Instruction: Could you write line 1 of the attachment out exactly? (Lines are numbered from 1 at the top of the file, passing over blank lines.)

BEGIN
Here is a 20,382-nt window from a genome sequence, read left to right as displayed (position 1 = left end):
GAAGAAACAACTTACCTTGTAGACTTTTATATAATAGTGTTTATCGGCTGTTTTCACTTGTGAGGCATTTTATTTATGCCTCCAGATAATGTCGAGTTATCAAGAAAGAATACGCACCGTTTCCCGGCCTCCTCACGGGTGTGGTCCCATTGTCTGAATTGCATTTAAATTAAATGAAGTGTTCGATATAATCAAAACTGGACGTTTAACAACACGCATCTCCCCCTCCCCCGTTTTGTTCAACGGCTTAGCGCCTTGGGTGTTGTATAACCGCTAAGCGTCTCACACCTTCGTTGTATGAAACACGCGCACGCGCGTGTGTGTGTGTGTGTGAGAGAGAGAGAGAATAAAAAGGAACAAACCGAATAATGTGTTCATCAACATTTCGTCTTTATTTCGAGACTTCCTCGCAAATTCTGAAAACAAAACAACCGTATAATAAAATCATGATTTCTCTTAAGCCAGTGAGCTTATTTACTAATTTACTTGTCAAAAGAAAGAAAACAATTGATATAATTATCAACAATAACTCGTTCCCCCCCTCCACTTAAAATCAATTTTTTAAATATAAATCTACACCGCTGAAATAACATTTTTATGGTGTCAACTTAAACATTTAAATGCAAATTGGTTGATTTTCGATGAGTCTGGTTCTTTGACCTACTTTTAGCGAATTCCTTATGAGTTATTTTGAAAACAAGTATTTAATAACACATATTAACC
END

Here is a 20,382-nt window from a genome sequence, read left to right as displayed (position 1 = left end):